2. How easily can we explore relationships BETWEEN different types of data (clinical, financial, administrative, patient-reported outcomes) as opposed to only within a single type of data? Many aspects of value-based care delivery are about balancing tradeoffs between costs, risks, and outcomes. If you only have partial access to one of those forces at a time, you cannot easily balance between them.

  3. Are our methods tied to specific patient subpopulations, or are they extensible to any patient populations? Clinical practice often rightly focuses on specific patient subpopulations, but many of the analytical questions we seek to probe -- and the methods and factors we use to probe them -- are actually pretty consistent across populations. Flexibility, extensibility, and reusability should all be attributes of getting out of box 1.

  4. What proportion of our analytical "models" are tuned to reflect the unique nature of our organization and it's patients? If you cannot iteratively refine the precision, accuracy, comprehensiveness, and utility of an analytical approach, then the approach is probably not delivering the best results.

  5. Can our analytical models provide insight and action to any clinical, financial, and administrative systems we use, or are they closely linked to a single application? Analytics -- particularly analytics serving the needs of population health -- operate best when they a) have access to all of the clinical, financial, and administrative data possible, and b) are able to provide near real time insights back into provider and payer operating environments. Those two capabilities require fitting into enterprise architecture.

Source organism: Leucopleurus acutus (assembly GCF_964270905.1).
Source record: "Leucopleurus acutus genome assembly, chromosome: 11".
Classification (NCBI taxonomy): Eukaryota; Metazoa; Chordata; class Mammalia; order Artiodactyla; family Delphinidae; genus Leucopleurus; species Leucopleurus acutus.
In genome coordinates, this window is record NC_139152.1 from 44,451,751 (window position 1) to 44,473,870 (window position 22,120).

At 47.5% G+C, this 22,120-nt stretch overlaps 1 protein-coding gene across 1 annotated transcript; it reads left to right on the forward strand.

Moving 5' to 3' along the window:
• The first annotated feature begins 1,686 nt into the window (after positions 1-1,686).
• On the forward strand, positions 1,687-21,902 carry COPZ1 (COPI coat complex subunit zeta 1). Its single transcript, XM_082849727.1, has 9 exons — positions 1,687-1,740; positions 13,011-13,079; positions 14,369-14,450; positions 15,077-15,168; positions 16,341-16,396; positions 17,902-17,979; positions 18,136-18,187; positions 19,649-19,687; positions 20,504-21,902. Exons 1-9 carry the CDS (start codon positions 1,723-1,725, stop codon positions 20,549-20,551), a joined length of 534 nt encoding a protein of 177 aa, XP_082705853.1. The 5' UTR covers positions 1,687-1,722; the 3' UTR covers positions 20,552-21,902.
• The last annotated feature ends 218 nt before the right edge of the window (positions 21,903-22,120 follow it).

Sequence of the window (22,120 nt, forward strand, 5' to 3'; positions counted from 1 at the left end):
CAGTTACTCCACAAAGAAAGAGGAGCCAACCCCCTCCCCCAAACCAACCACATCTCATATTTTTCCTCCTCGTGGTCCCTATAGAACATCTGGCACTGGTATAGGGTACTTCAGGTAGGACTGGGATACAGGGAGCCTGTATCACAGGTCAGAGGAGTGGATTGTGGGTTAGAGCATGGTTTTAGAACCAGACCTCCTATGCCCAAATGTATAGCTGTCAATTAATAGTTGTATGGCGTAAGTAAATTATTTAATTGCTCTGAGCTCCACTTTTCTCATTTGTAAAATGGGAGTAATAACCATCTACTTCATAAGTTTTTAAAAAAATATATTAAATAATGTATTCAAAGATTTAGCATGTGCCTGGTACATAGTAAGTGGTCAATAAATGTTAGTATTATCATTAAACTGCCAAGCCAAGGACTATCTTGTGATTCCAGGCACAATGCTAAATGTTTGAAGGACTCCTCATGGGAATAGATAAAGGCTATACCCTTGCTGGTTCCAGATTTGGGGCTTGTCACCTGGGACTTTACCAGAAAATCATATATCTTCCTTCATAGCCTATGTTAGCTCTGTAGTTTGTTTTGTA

But these five questions are only a start. In moving towards true value-based care, the new leaders will evolve their data warehousing and health analytics strategies beyond the tempting thought that transactional/operational systems can easily provide analytics outside of box 1. The problem -- and opportunity -- in health transformation is much bigger than that.

About the Author(s)

Jason Burke


Jason Burke is Senior Advisor for Advanced Analytics and Innovation at the UNC School of Medicine and UNC Health Care System's Center for Innovation. He currently serves on the leadership team for the National Collaborative for Bio-Preparedness, and is a principal at Burke Advisory Group. Burke's current work focuses on health industry transformation through strategy design, data sciences, and emerging technologies. Previously, Burke was the founder, managing director and chief strategist for the SAS Center for Health Analytics and Insights. He also served as SAS Institute's global head of health and life sciences technology research and development, as well as founder of its health and life sciences global practice. His most recent book is Health Analytics: Gaining the Insights to Transform Health Care (Wiley, 2013).